Electronic Stickers Make Any Objects ‘Smart’ for IoT Expansion

A new fabrication method enables electronic stickers that can be attached to any devices to enable a streamlined, expanded Internet of Things.

Researchers have been working tirelessly in recent years to come up with smaller and flexible sensors for myriad Internet of Things (IoT) devices. Such devices are beginning to flood the market on their way to becoming ubiquitous throughout businesses, people’s homes, and even public locations. A team at Purdue University and the University of Virginia has come up with a solution in the development of electronic stickers that could allow these devices to sense their environment and eventually connect with other devices.

New Method

The stickers were created using a new fabrication method invented by a team led by Chi Hwan Lee, Purdue assistant professor of biomedical engineering and mechanical engineering. The method uses something called “transfer printing” to make tiny, thin-film electronic circuits that can be peeled from a surface.

This process eliminates several manufacturing steps and their associated costs. It also can turn any object essentially into a “smart object” that can sense its environment or be controlled through the application of a high-tech sticker, Lee told Design News.

“I thought that it would be great to have sticker-like thin-film sensors, such that it can be easily pasted onto any place of interest,” he said. Indeed, billions of objects ranging from smartphones and watches to buildings, appliances, machine parts, and medical devices have now become wireless sensors of their environments to create an ever-expanding IoT network. “With this approach, any surface can become functional and smart,” he added.

electronic IoT sticker
A thin-film electronic circuit can peel easily from its silicon wafer with water, making the wafer reusable for building a nearly infinite number of circuits. (Image source: Purdue University image/Chi Hwan Lee)

The technology enabling these devices to communicate and sense their environment and each other will need to allow complex functionality in smaller and simpler form factors that won’t weigh down devices or drain their energy. Until now, embedding high-performance electronic functionality into an arbitrary surface or substrate has been limited because of materials and manufacturing processes, Lee said.

Most of today’s electronic circuits are individually built on their own silicon “wafer,” a flat and rigid substrate that can withstand the high temperatures and chemical etching that are used to remove the circuits from the wafer. However, that process damages the silicon wafer, forcing the manufacturing process to accommodate an entirely new wafer each time. The sticker-like thin-film sensor technology can overcome this challenge by streamlining and simplifying the process considerably, Lee said. “Uniquely, this transfer-printing approach utilizes a controlled interfacial de-bonding process in a water environment at room temperature that allows clean, intact delamination of pre-fabricated thin-film devices from the original wafer,” Lee explained.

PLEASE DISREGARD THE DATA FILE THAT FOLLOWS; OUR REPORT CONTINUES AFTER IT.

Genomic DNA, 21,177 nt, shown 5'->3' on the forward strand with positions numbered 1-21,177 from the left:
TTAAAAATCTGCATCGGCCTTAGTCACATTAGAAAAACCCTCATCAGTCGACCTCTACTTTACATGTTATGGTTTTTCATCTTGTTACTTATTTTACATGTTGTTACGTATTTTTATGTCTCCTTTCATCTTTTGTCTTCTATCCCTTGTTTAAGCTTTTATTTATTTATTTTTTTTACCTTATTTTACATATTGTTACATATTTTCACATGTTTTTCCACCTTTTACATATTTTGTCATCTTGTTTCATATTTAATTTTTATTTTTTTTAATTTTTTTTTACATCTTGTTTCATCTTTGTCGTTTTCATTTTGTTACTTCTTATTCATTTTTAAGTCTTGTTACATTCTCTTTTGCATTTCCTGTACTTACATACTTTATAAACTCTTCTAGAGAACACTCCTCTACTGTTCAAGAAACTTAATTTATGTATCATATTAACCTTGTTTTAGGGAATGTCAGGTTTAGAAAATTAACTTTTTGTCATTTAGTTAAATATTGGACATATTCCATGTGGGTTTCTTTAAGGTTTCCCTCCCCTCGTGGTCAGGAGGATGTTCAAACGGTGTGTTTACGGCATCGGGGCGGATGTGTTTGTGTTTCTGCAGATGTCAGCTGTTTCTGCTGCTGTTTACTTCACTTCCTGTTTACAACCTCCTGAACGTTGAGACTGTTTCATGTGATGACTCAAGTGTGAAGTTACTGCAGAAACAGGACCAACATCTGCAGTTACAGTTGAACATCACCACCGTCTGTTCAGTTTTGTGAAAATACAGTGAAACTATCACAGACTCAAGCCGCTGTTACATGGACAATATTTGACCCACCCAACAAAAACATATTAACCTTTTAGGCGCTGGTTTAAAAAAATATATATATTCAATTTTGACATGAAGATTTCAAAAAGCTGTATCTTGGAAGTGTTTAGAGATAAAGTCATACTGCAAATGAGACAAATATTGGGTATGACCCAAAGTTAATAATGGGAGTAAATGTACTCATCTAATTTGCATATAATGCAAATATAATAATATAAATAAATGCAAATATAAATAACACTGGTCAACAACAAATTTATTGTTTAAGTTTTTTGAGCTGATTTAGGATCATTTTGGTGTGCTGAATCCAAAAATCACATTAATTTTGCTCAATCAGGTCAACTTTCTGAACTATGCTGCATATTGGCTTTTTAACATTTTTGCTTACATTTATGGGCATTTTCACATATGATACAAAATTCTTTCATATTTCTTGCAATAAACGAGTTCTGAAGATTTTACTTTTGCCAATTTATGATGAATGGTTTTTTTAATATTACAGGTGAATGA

This is far simpler than conventional transfer-printing methods for electronic materials, he noted. “Using mechanical peeling in water rather than soaking in an etching solution for a long time can provide benefits in the manufacturing scheme in terms of simplicity, controllability, and cost-effectiveness.” 

Lee said the sticker system can include various kinds of thin-film sensors that are incorporated with nanoscale semiconducting materials, such as silicon nanomembranes, nanoribbons, and nanowires—all of which are adhered on the surface of a thermally releasable tape. “The sticker can serve as a temporary holder in which you can easily handle and paste the electronics onto the surface where you want them to be, and then you can easily remove the sticker from the surface, leaving the electronics behind,” he explained.

Researchers experimented with the use of stickers—placing one, for example, on a flower pot, which made the pot capable of sensing temperature changes that could affect the plant’s growth. “Any objects can become smart and functional in this scheme…to detect environmental parameters, such as temperature and light, and/or provide electronic features, such as switches to operate LEDs, etc.,” Lee explained.

The team envisions that their technology even can be attached onto the service of unmanned aerial vehicles (UAVs) to monitor environmental gases or other conditions during flight. Researchers plan to continue their work to improve the technology, Lee said. Specifically, the team aims to overcome challenges associated with integrating the stickers with thin-film renewable-energy sources, such as solar cells and other energy harvesters—essentially to create a self-sustainable sensor system for myriad IoT devices, Lee said. 

Researchers published a paper on their work in the journal Proceedings of the National Academy of Sciences. They also posted a YouTube video demonstrating their research.

Elizabeth Montalbano is a freelance writer who has written about technology and culture for 20 years. She has lived and worked as a professional journalist in Phoenix, San Francisco, and New York City. In her free time, she enjoys surfing, traveling, music, yoga, and cooking. She currently resides in a village on the southwest coast of Portugal.


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